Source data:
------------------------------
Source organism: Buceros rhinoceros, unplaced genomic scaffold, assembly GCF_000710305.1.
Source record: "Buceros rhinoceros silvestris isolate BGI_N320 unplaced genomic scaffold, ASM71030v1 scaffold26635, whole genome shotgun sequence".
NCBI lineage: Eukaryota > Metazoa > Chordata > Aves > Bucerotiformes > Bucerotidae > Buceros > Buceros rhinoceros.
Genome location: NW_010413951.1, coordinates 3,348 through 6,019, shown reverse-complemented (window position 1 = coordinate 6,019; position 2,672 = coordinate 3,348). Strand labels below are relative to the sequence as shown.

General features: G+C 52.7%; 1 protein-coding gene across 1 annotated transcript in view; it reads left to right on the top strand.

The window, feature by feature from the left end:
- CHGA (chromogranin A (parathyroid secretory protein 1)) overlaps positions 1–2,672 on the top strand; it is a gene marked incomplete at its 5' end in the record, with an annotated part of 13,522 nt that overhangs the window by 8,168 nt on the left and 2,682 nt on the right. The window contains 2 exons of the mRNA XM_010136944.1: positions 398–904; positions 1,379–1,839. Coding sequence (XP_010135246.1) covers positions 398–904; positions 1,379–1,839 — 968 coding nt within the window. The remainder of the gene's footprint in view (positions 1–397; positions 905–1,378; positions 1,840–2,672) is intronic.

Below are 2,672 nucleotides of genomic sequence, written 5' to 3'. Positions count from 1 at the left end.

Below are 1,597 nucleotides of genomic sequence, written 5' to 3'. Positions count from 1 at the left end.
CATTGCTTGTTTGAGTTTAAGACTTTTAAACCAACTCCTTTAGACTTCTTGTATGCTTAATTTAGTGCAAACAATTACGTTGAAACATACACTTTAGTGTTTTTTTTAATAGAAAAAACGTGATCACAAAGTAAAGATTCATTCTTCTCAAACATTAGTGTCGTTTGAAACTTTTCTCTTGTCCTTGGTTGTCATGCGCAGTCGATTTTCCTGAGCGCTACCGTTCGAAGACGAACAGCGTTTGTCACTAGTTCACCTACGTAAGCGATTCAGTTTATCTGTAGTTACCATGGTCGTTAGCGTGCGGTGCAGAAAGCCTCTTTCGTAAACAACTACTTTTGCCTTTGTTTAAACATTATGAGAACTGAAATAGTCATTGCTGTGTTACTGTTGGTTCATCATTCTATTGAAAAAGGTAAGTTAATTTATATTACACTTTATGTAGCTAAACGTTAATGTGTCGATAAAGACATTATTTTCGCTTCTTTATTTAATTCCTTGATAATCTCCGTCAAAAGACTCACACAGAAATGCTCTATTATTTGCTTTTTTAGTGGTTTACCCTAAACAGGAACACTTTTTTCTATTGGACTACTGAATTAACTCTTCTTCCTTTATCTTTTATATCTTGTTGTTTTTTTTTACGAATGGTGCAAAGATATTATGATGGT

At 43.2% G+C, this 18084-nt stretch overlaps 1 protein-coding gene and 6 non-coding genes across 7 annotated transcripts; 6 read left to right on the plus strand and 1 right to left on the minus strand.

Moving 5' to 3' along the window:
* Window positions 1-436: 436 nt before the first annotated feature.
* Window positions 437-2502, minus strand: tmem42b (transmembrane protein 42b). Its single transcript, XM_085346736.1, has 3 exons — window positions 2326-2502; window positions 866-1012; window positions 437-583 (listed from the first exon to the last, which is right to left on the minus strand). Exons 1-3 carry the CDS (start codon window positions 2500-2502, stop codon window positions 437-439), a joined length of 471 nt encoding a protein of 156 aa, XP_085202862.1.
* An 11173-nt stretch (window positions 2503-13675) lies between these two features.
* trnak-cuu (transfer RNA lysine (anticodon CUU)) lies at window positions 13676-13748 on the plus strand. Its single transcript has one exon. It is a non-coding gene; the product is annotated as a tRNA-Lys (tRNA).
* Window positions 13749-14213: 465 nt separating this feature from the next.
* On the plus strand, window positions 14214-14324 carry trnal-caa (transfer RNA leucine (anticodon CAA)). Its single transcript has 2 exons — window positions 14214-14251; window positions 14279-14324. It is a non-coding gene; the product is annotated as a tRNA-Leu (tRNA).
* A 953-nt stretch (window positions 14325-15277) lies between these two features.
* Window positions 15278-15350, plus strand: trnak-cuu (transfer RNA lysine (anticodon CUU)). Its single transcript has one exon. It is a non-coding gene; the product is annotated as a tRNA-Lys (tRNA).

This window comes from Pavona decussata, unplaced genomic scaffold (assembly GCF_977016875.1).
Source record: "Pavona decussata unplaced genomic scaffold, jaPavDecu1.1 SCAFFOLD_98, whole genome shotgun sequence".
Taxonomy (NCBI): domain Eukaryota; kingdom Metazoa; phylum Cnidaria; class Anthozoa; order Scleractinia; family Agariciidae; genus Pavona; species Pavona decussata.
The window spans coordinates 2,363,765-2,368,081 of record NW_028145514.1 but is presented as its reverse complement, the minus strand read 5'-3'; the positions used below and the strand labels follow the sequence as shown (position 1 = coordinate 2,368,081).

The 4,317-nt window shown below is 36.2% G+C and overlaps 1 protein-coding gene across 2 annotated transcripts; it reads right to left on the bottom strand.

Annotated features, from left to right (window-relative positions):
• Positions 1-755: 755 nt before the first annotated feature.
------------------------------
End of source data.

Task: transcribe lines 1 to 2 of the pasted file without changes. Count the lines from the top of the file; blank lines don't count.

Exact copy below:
Source organism: Buceros rhinoceros, unplaced genomic scaffold, assembly GCF_000710305.1.
Source record: "Buceros rhinoceros silvestris isolate BGI_N320 unplaced genomic scaffold, ASM71030v1 scaffold26635, whole genome shotgun sequence".